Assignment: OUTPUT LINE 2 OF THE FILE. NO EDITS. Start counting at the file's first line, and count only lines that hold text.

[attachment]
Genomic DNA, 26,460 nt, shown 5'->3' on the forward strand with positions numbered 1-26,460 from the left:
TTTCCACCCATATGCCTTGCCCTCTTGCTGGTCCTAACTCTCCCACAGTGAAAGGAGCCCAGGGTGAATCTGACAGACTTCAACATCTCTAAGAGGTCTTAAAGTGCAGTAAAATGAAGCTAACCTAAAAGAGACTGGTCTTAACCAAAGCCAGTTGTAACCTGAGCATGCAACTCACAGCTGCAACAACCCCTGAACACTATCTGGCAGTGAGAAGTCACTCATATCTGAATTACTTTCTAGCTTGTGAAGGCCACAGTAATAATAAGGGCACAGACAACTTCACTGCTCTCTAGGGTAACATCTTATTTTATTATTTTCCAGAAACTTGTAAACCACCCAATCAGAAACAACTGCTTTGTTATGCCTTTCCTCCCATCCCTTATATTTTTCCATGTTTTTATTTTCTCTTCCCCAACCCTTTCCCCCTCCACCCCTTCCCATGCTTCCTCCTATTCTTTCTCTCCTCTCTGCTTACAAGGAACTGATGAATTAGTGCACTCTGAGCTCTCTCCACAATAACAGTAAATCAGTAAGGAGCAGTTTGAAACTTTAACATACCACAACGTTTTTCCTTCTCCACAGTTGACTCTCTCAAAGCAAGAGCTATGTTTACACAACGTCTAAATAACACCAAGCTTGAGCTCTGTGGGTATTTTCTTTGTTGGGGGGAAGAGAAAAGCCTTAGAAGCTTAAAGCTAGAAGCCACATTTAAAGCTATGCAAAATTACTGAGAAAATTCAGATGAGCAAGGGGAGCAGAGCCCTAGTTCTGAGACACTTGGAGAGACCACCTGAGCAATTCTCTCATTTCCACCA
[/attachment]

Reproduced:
TTTCCACCCATATGCCTTGCCCTCTTGCTGGTCCTAACTCTCCCACAGTGAAAGGAGCCCAGGGTGAATCTGACAGACTTCAACATCTCTAAGAGGTCTTAAAGTGCAGTAAAATGAAGCTAACCTAAAAGAGACTGGTCTTAACCAAAGCCAGTTGTAACCTGAGCATGCAACTCACAGCTGCAACAACCCCTGAACACTATCTGGCAGTGAGAAGTCACTCATATCTGAATTACTTTCTAGCTTGTGAAGGCCACAGTAATAATAAGGGCACAGACAACTTCACTGCTCTCTAGGGTAACATCTTATTTTATTATTTTCCAGAAACTTGTAAACCACCCAATCAGAAACAACTGCTTTGTTATGCCTTTCCTCCCATCCCTTATATTTTTCCATGTTTTTATTTTCTCTTCCCCAACCCTTTCCCCCTCCACCCCTTCCCATGCTTCCTCCTATTCTTTCTCTCCTCTCTGCTTACAAGGAACTGATGAATTAGTGCACTCTGAGCTCTCTCCACAATAACAGTAAATCAGTAAGGAGCAGTTTGAAACTTTAACATACCACAACGTTTTTCCTTCTCCACAGTTGACTCTCTCAAAGCAAGAGCTATGTTTACACAACGTCTAAATAACACCAAGCTTGAGCTCTGTGGGTATTTTCTTTGTTGGGGGGAAGAGAAAAGCCTTAGAAGCTTAAAGCTAGAAGCCACATTTAAAGCTATGCAAAATTACTGAGAAAATTCAGATGAGCAAGGGGAGCAGAGCCCTAGTTCTGAGACACTTGGAGAGACCACCTGAGCAATTCTCTCATTTCCACCA